All told, the magistrate was convicted of six counts, including one that he sexually assaulted a county employee over a six-year period.
“Cochran used the power of the bench to victimize a citizen seeking justice and to exploit his staff,” U.S. Attorney John Horn said. “There is no greater breakdown in the justice system than when the judge himself violates other citizens’ rights to simply advantage himself.”
‘I actually hoped that I would die’
Just weeks before Cochran was sentenced to prison, a Fulton grand jury indicted former Chief Judge Amanda Williams from the Brunswick Judicial Circuit on two felony counts. She is charged with giving a false statement to the Judicial Qualifications Commission and violating her oath of office.
In 2012, Williams resigned from the bench after being accused of running her courtroom under tyrannical rule and indefinitely locking up drug court offenders. One defendant, Lindsey Dills, was sentenced by Williams in 2008 to indefinite detention in solitary confinement with no outside contact
Dills, previously flagged as a suicide risk, slit her wrists after 61 days in detention.
She survived, saying later on the “This American Life” radio program, “I actually hoped that I would die. But at the point that I figured then, well if I die, great. If I don’t, at least someone will freakin’ hear me.”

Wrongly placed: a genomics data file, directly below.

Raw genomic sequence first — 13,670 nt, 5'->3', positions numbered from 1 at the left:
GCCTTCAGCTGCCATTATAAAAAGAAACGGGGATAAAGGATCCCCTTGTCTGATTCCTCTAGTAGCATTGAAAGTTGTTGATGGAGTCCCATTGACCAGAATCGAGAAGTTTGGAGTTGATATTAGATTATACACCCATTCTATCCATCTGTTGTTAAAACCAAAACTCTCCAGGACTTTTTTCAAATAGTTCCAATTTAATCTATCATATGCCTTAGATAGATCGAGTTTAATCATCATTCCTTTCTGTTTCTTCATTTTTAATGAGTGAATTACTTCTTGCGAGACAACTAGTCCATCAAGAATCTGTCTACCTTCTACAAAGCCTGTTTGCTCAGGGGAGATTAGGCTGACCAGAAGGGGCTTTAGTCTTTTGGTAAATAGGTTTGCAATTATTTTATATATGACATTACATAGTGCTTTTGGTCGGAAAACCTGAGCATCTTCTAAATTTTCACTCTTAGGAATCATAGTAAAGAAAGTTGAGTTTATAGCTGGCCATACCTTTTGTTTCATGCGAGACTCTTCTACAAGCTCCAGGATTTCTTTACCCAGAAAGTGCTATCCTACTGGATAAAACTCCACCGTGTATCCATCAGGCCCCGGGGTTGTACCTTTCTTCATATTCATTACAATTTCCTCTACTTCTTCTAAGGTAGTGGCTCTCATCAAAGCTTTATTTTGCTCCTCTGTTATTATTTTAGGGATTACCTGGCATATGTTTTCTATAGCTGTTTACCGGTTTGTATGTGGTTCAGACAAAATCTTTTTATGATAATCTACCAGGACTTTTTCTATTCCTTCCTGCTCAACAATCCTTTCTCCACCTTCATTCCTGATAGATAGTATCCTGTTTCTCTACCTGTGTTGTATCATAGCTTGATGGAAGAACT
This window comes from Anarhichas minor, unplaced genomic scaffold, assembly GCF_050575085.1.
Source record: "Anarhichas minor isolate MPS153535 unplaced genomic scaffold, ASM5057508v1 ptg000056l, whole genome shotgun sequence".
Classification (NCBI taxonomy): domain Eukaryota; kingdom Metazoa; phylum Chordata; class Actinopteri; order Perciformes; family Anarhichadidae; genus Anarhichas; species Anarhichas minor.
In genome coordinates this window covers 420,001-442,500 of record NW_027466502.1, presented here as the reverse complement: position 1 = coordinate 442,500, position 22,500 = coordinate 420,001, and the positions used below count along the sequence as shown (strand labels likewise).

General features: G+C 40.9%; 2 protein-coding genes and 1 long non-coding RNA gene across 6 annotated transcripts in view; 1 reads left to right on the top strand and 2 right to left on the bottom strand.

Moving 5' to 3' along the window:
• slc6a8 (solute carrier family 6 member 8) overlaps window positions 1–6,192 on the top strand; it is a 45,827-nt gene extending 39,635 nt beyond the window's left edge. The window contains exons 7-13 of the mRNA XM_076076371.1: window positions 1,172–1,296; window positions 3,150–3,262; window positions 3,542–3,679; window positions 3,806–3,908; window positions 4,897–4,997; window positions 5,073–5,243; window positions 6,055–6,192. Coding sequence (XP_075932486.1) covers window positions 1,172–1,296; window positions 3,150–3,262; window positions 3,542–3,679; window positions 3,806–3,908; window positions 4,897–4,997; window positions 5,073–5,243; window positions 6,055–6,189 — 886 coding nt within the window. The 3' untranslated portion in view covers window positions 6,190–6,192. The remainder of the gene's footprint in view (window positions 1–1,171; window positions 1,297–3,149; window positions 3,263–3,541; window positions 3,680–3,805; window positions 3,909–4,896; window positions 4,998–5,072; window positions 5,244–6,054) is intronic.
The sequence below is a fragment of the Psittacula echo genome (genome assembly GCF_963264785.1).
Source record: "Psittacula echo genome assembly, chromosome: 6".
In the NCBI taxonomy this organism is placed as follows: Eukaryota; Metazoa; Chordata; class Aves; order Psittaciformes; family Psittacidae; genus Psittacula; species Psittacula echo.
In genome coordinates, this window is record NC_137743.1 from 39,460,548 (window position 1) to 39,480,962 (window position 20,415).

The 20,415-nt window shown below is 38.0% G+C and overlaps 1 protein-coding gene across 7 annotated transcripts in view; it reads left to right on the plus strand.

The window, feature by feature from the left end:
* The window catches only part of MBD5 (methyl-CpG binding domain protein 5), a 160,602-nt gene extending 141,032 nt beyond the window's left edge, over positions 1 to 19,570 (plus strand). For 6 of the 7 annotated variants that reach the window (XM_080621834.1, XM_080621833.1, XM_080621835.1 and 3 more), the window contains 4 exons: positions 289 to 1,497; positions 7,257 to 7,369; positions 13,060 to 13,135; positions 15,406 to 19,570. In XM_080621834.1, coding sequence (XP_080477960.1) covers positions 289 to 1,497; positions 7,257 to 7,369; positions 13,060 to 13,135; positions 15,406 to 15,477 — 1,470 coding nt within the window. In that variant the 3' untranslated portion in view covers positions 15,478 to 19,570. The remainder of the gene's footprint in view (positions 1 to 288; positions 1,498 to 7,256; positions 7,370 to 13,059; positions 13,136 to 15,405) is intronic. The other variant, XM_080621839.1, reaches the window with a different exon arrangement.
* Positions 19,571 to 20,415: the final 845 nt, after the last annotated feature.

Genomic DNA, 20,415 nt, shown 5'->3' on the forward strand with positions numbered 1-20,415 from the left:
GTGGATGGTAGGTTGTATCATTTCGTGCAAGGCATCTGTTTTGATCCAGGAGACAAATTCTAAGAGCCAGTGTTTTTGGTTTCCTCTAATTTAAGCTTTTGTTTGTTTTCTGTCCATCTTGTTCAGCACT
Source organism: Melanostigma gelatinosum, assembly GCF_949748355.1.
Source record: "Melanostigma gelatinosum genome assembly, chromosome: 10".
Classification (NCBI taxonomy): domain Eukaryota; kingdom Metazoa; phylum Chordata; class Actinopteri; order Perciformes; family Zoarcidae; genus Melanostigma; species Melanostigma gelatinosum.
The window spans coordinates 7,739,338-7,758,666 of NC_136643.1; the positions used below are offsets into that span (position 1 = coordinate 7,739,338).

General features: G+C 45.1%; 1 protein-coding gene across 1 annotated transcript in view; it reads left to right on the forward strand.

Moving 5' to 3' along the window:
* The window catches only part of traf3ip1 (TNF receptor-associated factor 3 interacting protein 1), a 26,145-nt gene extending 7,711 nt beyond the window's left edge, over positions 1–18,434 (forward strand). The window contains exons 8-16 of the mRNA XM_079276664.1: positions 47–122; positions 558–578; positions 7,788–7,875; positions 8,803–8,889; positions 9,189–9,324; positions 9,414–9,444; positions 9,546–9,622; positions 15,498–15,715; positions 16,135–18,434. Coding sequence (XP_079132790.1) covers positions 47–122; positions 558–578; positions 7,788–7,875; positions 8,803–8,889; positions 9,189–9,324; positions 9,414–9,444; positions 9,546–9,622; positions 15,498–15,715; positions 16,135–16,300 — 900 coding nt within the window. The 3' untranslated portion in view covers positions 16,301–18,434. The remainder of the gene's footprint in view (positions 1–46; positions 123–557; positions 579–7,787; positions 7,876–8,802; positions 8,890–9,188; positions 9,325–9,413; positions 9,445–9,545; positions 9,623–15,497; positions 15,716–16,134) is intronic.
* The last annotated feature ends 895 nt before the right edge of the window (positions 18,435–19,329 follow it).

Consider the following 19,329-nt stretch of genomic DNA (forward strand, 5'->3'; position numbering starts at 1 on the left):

The Fulton indictment alleges Williams made a false statement when she told the judicial watchdog agency she gave no direction to the sheriff’s office regarding Dills’ incarceration.
Williams’ lawyers declined to comment on the charges.
Investigation continues into DeKalb judge
Meanwhile, another state prosecutor is considering similar charges against former DeKalb Superior Court judge Cynthia Becker.
Becker stepped down in March after the commission launched an investigation into her handling of the high-profile corruption case against former Schools Superintendent Crawford Lewis.
Shortly before trial, Lewis pleaded guilty to a misdemeanor obstruction charge. Prosecutors agreed to recommend Lewis be sentenced to 12 months on probation if he provided truthful testimony against Pat Reid, the school district’s former chief operating officer, and Reid’s ex-husband, architect Tony Pope.